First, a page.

Authors’ Considerations and Transculturation

The aspects of transculturation offered in the plays are associated with the conflict between immigrants and Americans. It has been already emphasized that the events may happen anywhere, however, the events and dialogues (and monologue in the unPatriotic Act) clearly state the fact that the audience is watching scenery somewhere in the south of the USA. Immigrants are working for prosperous Americans, while others are looking for happiness on a big road. However, it is often hard to distinguish whether Cook is describing a lifeway or a desert road from point A to point B. Regardless of the background, it is a way (Dao – as Japanese would call it). The lines of cut short phrases in “The unPatriotic Act” are aimed at revealing the statement that any life moment is not eternal. Everything will reach its end: road, studying, youth, happiness, sadness, illness, ambiguity in life etc.

I kept walking north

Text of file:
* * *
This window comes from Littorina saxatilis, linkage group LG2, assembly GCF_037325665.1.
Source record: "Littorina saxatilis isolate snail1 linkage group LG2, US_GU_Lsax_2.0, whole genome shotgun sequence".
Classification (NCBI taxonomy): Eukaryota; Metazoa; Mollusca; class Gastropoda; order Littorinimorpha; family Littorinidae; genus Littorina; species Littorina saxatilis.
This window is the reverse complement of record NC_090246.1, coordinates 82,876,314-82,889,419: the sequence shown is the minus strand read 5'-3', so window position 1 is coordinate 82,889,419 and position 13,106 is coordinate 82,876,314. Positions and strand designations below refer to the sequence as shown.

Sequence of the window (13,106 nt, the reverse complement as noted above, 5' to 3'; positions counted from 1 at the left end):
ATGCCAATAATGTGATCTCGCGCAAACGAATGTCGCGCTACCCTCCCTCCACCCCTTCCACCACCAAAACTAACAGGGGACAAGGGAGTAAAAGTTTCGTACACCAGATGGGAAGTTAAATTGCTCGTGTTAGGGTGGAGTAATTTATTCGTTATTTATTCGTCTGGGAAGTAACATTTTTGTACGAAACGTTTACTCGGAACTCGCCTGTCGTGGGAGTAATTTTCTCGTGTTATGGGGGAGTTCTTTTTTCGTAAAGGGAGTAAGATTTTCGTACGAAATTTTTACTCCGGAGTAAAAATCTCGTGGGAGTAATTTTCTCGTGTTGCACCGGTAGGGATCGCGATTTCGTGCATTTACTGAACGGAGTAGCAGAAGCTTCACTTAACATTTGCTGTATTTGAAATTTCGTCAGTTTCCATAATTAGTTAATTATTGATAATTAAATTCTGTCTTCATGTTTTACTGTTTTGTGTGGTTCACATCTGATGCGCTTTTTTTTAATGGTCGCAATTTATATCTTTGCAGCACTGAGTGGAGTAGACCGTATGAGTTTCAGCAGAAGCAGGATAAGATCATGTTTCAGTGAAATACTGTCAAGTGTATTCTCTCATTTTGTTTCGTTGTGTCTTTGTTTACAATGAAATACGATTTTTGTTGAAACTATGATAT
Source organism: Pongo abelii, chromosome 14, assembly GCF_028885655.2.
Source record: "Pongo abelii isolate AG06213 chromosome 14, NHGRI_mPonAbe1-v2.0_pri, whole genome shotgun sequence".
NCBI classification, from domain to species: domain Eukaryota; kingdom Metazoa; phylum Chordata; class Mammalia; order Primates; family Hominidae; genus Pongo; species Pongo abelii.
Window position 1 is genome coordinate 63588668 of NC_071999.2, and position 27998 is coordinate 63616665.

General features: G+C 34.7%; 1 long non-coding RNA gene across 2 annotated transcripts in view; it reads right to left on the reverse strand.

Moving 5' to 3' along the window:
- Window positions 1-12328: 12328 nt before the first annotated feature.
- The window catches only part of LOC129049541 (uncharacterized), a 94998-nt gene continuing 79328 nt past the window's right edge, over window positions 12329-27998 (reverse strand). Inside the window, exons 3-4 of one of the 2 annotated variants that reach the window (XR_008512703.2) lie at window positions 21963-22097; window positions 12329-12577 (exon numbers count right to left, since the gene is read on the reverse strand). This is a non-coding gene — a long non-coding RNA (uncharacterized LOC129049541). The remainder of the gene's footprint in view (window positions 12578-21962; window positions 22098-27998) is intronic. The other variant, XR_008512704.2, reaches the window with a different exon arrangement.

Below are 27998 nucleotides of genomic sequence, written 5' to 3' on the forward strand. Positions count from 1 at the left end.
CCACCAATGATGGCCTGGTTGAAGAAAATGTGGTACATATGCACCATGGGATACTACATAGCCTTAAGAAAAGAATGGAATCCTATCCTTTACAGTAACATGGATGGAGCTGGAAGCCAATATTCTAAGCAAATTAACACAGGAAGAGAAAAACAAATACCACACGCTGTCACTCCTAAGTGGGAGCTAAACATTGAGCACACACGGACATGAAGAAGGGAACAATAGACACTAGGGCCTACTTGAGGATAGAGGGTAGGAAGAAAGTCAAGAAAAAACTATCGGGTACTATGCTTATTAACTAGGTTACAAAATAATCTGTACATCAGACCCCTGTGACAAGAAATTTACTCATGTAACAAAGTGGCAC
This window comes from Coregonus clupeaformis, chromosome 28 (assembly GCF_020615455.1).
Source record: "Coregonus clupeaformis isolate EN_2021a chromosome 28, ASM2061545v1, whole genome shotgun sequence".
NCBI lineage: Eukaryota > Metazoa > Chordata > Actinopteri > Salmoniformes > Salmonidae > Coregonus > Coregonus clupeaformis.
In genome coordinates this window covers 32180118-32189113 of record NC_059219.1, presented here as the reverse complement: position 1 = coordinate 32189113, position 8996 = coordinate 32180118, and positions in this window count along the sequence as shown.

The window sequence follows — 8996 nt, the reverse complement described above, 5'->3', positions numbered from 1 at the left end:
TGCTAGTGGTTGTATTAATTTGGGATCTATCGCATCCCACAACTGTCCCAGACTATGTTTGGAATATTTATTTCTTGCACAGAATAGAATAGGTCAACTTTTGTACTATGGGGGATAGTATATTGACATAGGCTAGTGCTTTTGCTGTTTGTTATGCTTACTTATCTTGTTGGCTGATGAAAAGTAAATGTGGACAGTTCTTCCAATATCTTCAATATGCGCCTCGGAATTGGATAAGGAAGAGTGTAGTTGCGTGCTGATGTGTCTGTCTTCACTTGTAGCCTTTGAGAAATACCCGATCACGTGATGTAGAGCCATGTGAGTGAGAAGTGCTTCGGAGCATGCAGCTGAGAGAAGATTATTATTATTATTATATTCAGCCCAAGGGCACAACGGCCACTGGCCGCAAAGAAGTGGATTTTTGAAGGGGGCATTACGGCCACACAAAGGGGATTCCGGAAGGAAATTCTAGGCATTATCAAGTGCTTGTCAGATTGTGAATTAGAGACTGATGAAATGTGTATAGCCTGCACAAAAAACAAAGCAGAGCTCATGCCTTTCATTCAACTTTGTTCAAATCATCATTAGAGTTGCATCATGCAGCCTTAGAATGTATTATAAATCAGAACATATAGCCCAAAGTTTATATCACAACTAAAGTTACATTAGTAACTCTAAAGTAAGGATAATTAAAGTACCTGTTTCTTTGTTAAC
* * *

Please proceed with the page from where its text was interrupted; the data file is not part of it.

I decided …
I went …
I made …
I met …
I left, walking north again … (Cook, 5)

These are the extracts from the lines, and they emphasize that life goes on, and no one will stop those who were born to go. This may be explained by the statement that One who stops, does not live any longer, and Cook aims at explaining it extremely, by showing a person who is not going to stop, though would like to.

In Calcumil’s writing, we see characters that would like to go, but they have stopped, as they feed some hopes. An ancient woman stops because she believes that her child will be protected if she does it. Julia stops moving because she considers that Senora will be kind to her. These considerations are intervened with the reasoning of global good and global evil. The pseudo western values are put in the same raw with Mao, Hitler, Marx… This may be regarded as the instance of transculturation, however, the author is not able to explain whether the presence of cola mentioned in the text bears some sense, or not.

The Señora worried a lot about me. She called me one day as affectionate as always and told me: Julia, come over here, you have to stop being a dumb and illiterate Indian! You’re going to middle school and high school and even to University. Why else do I sacrifice myself! That’s what she said. Of course, I began studying. I studied the Goths, the Visigoths, the Phoenicians, the Egyptians. But, no Julia one has to be truly cultured! (Calcumil, 4)

This passage is like stating that no one will be able to become free, educated, and cultured until a person has an overseer-senor(a). Hence, there is no need to consider whether people are free. They are free to the measure they have decided to.